CHAUTAUQUA - Is it possible to provide the highest quality of health care at the lowest possible cost? Dr. Steven Corwin thinks so.
Corwin, CEO of New York-Presbyterian Hospital, provided Chautauqua Institution's morning lecture Tuesday, speaking specifically on hospital administration and innovation on the provider side. He opened his lecture with a personal story of his grandfather, who died following a heart attack 45 years ago which, Corwin said, could have been prevented if it had happened in today's world of medicine. His grandfather's death, at the age of 62, is what inspired Corwin to go into cardiology.
"The progress that we've made in these last 45 years is really nothing short of remarkable," Corwin said. "What I want you to keep in mind today as we discuss the problems with our health care system is: They are solvable. This is a great country with great minds. We can address these problems. And, we can continue the art of progress, so that we can reduce the burden of disease in our society."
Dr. Steven Corwin, CEO of New York-Presbyterian Hospital, spoke about hospital administration and innovation by providers as a part of Chautauqua Institution’s “Health Care: Reform and Innovation” week.
P-J photo by Liz Skoczylas
According to Corwin, 18 percent, or $2.7 trillion, of the nation's gross domestic product is spent on health care, which is the fifth largest in the world. The number includes Medicare, Medicaid and commercial insurance, as well as other health care costs. Because the population is growing older, the amount of commercial insurance is decreasing, while Medicare and Medicaid costs are increasing, which is why, according to Corwin, the federal government sees the costs as "uncontrollable spending."
To get to the root of the problem, Corwin said the government began looking at access to care, as well as the cost, quality and value.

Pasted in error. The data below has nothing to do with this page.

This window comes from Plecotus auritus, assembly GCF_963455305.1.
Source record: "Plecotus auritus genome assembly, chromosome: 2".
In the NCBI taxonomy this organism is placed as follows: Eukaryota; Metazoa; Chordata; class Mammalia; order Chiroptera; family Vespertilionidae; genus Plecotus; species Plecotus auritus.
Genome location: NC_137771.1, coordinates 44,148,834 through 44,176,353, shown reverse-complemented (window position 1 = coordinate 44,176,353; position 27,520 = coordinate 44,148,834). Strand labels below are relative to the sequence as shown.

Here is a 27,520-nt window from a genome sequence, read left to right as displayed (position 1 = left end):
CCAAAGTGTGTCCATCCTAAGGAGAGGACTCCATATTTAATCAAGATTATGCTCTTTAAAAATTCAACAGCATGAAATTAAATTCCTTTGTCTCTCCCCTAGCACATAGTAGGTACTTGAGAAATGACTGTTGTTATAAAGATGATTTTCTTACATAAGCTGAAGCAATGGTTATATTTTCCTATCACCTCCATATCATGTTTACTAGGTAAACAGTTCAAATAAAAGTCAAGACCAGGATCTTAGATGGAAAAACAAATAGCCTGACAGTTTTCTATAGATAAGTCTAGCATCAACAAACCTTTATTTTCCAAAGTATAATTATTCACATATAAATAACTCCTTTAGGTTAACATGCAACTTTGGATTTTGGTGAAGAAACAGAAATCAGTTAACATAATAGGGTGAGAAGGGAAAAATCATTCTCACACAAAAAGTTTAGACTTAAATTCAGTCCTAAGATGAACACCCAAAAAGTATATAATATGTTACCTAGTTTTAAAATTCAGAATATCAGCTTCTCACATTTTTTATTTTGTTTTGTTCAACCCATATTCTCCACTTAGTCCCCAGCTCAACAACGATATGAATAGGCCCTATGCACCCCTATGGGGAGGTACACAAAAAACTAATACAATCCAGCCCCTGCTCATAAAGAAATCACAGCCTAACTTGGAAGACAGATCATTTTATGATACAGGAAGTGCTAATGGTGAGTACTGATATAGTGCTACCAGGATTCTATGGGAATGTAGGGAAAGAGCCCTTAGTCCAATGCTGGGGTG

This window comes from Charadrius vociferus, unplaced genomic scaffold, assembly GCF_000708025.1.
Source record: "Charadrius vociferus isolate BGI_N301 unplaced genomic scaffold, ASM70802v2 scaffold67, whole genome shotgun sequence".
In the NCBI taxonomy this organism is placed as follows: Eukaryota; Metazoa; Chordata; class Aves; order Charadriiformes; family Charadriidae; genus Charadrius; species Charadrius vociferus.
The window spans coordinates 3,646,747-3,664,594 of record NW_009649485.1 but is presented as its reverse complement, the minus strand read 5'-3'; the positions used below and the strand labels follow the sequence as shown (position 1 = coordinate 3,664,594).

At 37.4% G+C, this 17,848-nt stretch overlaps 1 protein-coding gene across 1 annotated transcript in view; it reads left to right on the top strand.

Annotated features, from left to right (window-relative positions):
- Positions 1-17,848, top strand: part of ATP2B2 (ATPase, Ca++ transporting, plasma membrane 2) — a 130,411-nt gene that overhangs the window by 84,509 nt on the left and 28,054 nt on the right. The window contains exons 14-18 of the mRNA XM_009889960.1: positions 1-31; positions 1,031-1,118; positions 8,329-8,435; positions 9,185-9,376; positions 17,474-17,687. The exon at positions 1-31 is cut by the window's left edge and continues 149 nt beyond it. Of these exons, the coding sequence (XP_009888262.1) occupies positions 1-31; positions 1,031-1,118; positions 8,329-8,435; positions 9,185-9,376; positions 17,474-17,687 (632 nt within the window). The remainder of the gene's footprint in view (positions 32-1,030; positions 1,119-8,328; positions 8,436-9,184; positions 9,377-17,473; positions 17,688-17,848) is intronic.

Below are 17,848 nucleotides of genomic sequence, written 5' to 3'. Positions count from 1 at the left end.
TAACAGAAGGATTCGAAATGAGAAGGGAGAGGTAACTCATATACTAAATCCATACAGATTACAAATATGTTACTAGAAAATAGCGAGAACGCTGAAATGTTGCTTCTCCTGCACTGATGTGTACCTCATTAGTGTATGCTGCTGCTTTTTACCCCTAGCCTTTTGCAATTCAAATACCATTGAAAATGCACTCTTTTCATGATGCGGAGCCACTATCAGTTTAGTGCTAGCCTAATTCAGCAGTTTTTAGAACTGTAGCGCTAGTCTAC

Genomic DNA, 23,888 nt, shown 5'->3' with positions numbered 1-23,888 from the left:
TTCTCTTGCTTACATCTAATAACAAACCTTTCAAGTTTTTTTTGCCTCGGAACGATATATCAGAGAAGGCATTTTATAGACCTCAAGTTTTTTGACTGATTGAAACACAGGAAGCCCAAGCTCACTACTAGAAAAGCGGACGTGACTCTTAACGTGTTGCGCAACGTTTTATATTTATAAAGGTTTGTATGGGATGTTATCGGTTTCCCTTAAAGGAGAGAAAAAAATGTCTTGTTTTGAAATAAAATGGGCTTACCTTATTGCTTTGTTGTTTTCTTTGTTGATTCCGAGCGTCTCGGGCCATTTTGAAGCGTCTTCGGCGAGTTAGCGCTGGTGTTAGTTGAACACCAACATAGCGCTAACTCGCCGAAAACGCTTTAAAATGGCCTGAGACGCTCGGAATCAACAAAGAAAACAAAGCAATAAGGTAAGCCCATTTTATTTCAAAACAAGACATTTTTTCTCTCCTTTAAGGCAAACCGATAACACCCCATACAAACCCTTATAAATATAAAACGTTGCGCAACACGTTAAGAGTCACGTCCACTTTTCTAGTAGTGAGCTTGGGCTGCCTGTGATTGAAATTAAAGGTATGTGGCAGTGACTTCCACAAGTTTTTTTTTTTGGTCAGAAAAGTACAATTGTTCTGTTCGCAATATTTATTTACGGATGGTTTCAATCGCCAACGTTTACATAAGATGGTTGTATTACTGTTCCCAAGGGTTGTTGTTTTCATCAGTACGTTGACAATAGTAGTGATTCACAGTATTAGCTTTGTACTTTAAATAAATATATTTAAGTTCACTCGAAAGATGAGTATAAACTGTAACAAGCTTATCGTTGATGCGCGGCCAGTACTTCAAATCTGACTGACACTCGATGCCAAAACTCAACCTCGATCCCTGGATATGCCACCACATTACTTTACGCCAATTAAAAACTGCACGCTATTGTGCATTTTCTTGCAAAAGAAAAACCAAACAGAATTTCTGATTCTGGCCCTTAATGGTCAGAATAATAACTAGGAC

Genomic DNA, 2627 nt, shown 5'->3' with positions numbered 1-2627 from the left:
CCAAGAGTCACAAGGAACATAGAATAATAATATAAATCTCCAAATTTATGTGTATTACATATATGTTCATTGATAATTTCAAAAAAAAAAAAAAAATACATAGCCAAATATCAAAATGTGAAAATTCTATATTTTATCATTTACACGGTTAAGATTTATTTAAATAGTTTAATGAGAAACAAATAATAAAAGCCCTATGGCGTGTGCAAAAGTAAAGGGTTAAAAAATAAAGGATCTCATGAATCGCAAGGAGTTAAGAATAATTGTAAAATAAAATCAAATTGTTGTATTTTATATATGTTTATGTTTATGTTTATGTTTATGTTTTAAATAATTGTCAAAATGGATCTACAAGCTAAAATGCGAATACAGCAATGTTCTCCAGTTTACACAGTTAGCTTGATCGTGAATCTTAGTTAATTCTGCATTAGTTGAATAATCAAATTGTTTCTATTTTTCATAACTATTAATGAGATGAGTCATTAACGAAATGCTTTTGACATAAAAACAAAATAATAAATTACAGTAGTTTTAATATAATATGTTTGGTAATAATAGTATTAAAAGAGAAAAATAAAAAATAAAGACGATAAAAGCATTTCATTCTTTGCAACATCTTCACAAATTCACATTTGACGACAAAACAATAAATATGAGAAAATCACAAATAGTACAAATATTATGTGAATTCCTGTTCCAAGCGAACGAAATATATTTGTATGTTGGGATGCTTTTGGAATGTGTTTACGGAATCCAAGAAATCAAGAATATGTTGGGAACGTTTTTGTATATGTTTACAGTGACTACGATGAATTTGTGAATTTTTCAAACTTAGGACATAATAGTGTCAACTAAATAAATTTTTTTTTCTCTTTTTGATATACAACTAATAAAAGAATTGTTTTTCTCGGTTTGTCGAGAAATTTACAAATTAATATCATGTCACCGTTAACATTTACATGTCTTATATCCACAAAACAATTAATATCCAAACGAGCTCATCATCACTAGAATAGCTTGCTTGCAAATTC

"The federal government said, 'Look, we're not going to pay for poor quality,'" Corwin said. "'Let's make sure that there are core measures that every single hospital in this country, over 5,000 hospitals, have to submit to, otherwise we will penalize them.'"
Thus, the federal government put the Affordable Care Act into effect, which as been and will continue to be implemented gradually for the next several years, in order to help with unsustainable growth.
"It is health care reform 1.0," Corwin said. "We are going to go through a decades-long discussion about health care reform, its pros, its cons, how to build and create a better health care system. This is the end of the beginning, if you will. I believe that the president and the congress did this because they care."
Corwin said the United States is a leader in health care innovation, and as the health care system moves forward, research and advancement needs to be recognized.
"You need research. You need the cutting edge," Corwin said. "We have to temper that with cost. But, to throw the baby out with the bathwater is a big mistake."
Speaking about his own hospital, which has six campuses, Corwin said it had the goal of cutting costs by $150 million over the next three years, without cutting jobs or sacrificing care. By looking at the revenue cycle, length of patient stay, system access, supply utilization, corporate and support costs and clinical resource optimization, he said the hospital is well on its way.
Additionally, Corwin discussed how care will change, due to team-based care, evidence-based practices and reduced variation, which, ultimately, he said will reduce costs.
Corwin was one of a total of 25 lectures during Week Nine geared toward "Health Care: Reform and Innovation." Day tickets are available for purchase at the Main Gate Welcome Center Ticket Office on the day of your visit. Morning tickets grant visitors access to the grounds from 7 a.m. to 2 p.m. for $20. Afternoon tickets grant access from noon-8 p.m. for $13. Combined morning/afternoon passes are $33.
For more information and to see a complete calendar of Chautauqua's 2013 Health Care Forum, visit chqhealthcare.com.